Netflix Sequel ‘The Babysitter: Killer Queen’ is a Fun Romp That Steps Up from its Predecessor

A still from 'The Babysitter: Killer Queen'. John (Andrew Bachelor), Allison (Bella Thorne) and Max (Robbie Amell) stand in a desert, they are by a makeshift camp with a fire behind them. John is a Black man, in his 20s wearing a red tracksuit , white t-shirt and gold chain. Allison is a white woman in her 20s, red hair and wearing a yellow pair of jeans, bralet and letterman jacket., with black bows in her hair, she stands with her hands on her hips, confident. Max is the tallest of the 3, wearing jeans and no shirt, very physically fit, an all-american guy.

Let’s establish this: if you weren’t into 2017’s The Babysitter, nothing in its sequel will change your mind. If you happen to like that movie, The Babysitter: Killer Queen provides more of the same but is a surprising improvement over its predecessor in numerous ways, and has some huge surprises in store. 

The Babysitter: Killer Queen picks up two years after the previous installment and once again follows Cole Johnson (Judah Lewis), now in his junior year of high school. He’s an outcast as no one believes him about the events of the first film and there’s no evidence left behind, forcing his parents to consider sending him to a school for troubled teens. Running out of options, Cole runs away with his neighbour Mel (Emily Alyn Lind) to the lake for a weekend getaway, changing the setting from suburbia to a desert lake. Soon they run into old enemies (Bella Thorne, Robbie Amell, Andrew Bachelor and Hana Mae Lee) long thought to be dead and all hell quite literally breaks loose.

Using the admittedly familiar set-up, Killer Queen right off the bat brings unexpected twists into the mix. Without delving into spoiler territory the twists and reveals in Killer Queen are enough alone to bring a grin to the face of any fan of the first film. The film also excels in the humour department providing more laughs than the first one did, with the jokes landing a lot harder this time around. Where the humour felt forced in some parts of The Babysitter, the sequel leans into the fact that the premise and events contained therein are entirely over the top and obnoxiously impossible.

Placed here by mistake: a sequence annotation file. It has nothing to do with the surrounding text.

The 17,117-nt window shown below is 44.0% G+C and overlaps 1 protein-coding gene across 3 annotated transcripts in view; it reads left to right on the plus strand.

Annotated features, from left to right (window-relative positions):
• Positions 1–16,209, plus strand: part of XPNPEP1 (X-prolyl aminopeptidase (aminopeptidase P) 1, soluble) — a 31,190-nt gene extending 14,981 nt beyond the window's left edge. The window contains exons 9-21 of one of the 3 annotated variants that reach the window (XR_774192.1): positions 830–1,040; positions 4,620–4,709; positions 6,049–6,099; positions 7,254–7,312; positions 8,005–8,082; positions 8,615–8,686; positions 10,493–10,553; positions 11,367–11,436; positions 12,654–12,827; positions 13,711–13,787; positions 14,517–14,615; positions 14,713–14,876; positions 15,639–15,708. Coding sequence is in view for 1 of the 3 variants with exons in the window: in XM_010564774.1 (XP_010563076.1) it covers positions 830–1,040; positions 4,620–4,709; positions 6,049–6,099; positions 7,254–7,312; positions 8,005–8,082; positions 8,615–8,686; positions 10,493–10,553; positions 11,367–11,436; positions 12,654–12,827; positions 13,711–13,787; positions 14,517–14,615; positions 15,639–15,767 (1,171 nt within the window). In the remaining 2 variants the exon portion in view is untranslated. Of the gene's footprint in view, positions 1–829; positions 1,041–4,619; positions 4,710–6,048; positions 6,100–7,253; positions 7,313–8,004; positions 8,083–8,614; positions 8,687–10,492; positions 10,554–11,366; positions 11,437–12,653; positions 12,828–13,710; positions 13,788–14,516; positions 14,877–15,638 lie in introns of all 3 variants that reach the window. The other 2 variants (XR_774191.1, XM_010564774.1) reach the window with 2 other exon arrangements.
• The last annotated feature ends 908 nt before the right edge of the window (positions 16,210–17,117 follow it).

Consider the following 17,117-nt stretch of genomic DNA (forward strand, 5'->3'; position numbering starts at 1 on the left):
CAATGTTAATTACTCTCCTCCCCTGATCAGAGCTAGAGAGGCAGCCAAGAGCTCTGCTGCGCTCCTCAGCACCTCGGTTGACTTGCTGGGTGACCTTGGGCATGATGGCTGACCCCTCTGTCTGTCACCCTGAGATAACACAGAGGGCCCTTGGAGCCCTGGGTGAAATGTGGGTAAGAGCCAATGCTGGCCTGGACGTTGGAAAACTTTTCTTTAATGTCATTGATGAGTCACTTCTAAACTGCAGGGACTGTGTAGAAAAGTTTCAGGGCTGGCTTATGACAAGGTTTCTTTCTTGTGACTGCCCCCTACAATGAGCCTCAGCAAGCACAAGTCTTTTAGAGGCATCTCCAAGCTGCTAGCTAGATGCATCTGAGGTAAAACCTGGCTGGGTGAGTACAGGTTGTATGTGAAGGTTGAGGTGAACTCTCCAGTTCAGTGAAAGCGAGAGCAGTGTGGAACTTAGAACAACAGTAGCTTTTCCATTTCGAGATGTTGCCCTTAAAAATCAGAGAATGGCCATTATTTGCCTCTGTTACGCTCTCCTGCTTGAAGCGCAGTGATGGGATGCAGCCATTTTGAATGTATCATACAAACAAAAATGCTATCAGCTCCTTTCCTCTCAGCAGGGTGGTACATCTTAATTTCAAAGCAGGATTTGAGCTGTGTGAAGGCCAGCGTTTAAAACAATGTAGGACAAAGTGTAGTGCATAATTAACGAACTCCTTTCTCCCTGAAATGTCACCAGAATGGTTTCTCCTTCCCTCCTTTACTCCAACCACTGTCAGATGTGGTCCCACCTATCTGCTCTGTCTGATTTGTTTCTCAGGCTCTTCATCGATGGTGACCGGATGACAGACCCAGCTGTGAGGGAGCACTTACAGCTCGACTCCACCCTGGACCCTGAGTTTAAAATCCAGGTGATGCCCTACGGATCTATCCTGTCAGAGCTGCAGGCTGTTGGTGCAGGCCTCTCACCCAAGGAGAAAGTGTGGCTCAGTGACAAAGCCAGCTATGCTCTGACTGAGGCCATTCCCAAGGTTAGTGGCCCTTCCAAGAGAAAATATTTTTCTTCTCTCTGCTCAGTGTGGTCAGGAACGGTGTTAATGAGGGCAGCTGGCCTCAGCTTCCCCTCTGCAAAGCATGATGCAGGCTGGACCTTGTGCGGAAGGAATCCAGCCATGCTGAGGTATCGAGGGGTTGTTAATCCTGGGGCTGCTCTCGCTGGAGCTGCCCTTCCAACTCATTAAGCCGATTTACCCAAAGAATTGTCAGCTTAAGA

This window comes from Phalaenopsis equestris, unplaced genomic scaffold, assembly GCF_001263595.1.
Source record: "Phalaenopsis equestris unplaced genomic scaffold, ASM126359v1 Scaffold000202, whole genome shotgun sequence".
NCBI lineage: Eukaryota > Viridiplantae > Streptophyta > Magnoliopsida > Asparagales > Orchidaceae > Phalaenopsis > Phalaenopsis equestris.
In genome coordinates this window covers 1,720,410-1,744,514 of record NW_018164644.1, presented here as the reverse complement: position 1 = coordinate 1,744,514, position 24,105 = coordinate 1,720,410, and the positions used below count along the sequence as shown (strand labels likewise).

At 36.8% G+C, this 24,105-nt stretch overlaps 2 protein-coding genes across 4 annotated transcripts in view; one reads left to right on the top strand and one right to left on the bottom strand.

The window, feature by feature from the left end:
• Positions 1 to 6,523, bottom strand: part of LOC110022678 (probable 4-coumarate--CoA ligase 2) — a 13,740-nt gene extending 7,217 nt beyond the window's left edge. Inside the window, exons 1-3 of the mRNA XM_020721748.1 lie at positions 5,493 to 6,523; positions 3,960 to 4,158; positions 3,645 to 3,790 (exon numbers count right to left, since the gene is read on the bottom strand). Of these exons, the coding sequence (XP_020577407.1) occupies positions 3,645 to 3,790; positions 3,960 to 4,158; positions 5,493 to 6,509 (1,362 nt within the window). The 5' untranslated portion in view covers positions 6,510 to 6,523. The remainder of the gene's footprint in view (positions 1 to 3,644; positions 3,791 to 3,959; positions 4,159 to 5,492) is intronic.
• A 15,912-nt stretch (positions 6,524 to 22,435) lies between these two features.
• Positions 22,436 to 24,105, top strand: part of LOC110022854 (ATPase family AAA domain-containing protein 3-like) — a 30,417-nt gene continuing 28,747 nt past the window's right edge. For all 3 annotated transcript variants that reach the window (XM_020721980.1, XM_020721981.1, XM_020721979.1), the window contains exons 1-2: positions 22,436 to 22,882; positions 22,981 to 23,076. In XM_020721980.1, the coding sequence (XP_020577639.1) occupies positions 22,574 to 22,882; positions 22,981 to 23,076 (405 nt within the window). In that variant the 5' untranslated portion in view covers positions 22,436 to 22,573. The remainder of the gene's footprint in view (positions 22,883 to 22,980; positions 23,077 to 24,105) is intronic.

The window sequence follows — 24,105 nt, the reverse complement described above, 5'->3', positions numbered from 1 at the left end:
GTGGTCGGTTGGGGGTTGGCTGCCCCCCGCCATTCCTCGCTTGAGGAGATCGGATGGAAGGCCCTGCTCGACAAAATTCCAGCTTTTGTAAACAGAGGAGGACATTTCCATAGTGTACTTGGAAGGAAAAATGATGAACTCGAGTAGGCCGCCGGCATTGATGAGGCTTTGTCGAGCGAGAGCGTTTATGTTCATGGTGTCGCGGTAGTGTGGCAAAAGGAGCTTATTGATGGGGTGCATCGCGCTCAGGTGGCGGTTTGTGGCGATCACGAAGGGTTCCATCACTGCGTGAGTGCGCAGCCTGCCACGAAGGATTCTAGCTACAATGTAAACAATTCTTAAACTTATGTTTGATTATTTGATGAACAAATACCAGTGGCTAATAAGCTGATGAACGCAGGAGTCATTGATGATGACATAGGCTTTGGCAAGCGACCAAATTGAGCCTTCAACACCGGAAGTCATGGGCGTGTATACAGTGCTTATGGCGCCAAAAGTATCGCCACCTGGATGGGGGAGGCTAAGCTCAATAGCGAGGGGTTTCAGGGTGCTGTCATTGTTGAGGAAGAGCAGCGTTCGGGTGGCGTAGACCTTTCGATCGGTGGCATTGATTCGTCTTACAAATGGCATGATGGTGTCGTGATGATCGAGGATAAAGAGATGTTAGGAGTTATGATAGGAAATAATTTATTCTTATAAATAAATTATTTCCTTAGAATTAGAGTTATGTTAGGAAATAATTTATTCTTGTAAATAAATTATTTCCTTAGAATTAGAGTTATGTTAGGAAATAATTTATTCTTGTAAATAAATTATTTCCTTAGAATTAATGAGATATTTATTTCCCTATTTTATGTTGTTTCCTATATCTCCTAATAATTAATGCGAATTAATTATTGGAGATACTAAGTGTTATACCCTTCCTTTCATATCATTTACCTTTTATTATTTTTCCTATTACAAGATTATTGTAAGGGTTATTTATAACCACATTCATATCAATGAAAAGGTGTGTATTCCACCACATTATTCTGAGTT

Director McG once again brings his trademark style into the sequel, featuring neon cutaways, pastel colours and over the top gore effects. What holds it back is that sometimes the digital cinematography can sometimes look downright ugly — other times, it’s evocative of those cheap direct-to-video sequels, which doesn’t seem like an intentional choice. The gore is also “enhanced” by CGI, which outright ruins some of the great practical effects that are there. The acting and writing remains over the top and sometimes really works in favour of its humour, but Judah Lewis provides a strong performance as a PTSD-ridden Cole who is still haunted by the events of the first film.

With some awesome twists and improved sense of humour, The Babysitter: Killer Queen is a fun movie to watch with a group, to knock back a few drinks, and not think too hard about it. It is another fine addition to Netflix’s strong 2020 offerings.

The Babysitter: Killer Queen is available to stream exclusively on Netflix now

by Reyna Cervantes

Reyna (She/They) is located in southern California! They are an aspiring screenwriter with experience in sound design and production work, their 3 favourite films are Evil Dead 2, Star Wars: The Last Jedi, and Frances Ha. All of their social handles are @JFCDoomblade (twitter, insta, letterboxd).

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